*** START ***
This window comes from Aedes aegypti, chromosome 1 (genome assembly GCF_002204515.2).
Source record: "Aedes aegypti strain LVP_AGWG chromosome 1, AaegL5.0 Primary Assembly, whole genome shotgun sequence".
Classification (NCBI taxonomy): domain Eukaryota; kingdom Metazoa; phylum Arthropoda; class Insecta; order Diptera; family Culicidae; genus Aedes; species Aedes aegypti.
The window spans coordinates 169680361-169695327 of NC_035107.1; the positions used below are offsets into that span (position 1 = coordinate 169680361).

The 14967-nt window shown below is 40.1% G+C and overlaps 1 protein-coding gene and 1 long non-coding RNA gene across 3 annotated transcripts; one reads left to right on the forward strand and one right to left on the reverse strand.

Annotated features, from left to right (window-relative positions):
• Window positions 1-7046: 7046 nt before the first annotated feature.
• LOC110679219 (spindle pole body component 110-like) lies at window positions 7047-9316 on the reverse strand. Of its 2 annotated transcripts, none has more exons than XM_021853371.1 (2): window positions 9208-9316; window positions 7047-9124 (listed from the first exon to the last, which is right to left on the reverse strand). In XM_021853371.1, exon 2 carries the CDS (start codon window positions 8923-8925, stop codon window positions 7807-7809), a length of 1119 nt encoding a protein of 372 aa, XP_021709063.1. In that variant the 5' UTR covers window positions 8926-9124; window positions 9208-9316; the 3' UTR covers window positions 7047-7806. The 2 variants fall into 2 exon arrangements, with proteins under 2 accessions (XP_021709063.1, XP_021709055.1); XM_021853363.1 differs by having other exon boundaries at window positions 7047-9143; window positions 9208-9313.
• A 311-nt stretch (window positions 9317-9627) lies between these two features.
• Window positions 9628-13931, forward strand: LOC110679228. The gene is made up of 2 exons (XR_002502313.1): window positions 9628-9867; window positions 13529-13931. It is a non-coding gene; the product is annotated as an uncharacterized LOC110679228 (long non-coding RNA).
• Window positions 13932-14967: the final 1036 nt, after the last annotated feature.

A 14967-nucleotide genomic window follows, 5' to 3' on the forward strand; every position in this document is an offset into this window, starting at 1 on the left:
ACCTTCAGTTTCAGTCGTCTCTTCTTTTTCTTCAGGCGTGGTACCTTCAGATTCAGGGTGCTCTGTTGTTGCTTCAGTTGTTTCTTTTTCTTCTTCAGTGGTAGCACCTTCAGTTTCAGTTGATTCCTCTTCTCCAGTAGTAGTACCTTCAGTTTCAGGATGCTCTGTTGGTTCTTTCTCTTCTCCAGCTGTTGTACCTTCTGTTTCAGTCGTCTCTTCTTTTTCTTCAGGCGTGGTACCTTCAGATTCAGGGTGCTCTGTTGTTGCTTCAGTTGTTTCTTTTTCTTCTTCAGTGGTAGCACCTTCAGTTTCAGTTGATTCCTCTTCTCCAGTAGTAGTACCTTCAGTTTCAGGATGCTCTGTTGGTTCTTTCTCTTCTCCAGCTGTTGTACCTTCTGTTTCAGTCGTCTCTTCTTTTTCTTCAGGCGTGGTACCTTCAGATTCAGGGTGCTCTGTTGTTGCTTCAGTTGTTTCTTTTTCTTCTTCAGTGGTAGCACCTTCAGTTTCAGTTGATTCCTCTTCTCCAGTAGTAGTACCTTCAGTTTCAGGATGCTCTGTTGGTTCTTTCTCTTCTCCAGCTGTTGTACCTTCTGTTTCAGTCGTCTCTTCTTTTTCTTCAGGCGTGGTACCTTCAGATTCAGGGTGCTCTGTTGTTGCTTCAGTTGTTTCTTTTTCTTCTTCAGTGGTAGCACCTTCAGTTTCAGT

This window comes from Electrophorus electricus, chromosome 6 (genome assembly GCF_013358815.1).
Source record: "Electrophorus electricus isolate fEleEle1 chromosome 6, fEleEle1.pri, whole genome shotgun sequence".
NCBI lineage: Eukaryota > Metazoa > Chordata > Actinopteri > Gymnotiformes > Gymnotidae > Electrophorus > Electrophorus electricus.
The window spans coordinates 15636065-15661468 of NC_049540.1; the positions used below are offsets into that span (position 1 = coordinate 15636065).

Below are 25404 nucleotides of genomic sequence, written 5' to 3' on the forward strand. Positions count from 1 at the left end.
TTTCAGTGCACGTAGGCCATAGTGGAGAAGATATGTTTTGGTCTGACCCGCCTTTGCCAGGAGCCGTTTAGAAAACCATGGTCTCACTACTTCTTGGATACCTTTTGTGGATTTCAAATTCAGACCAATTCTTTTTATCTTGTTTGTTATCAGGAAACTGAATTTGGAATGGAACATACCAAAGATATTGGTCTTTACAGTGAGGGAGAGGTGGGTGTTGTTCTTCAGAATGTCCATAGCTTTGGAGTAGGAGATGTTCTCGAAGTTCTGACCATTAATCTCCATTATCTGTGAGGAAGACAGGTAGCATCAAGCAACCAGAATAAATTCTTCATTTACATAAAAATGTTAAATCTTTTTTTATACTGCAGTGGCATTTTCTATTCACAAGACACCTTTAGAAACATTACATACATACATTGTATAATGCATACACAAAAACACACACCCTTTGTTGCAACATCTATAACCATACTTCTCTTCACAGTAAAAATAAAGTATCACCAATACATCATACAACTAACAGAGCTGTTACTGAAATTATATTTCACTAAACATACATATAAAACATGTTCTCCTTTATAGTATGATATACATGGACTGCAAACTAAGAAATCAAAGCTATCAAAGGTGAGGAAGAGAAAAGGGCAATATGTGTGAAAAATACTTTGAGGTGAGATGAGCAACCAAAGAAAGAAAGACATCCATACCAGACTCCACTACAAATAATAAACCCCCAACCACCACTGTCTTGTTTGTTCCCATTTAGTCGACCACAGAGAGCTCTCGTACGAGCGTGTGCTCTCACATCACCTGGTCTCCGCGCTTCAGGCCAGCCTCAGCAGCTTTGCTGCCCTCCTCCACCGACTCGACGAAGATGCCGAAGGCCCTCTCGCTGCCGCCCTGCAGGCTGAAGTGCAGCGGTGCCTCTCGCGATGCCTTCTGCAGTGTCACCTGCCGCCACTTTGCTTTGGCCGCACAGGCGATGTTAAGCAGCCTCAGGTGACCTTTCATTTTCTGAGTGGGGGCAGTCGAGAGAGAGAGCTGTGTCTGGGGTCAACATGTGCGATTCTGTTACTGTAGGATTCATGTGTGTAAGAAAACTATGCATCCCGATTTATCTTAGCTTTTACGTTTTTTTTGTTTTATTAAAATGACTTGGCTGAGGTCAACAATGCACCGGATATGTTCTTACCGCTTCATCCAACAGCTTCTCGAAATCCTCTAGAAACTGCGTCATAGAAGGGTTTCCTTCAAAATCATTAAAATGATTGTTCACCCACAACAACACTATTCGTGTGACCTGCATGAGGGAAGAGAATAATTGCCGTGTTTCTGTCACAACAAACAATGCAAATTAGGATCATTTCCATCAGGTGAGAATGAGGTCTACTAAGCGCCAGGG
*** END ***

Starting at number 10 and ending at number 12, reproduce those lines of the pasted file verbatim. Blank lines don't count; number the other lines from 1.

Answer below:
• Window positions 9628-13931, forward strand: LOC110679228. The gene is made up of 2 exons (XR_002502313.1): window positions 9628-9867; window positions 13529-13931. It is a non-coding gene; the product is annotated as an uncharacterized LOC110679228 (long non-coding RNA).
• Window positions 13932-14967: the final 1036 nt, after the last annotated feature.

A 14967-nucleotide genomic window follows, 5' to 3' on the forward strand; every position in this document is an offset into this window, starting at 1 on the left: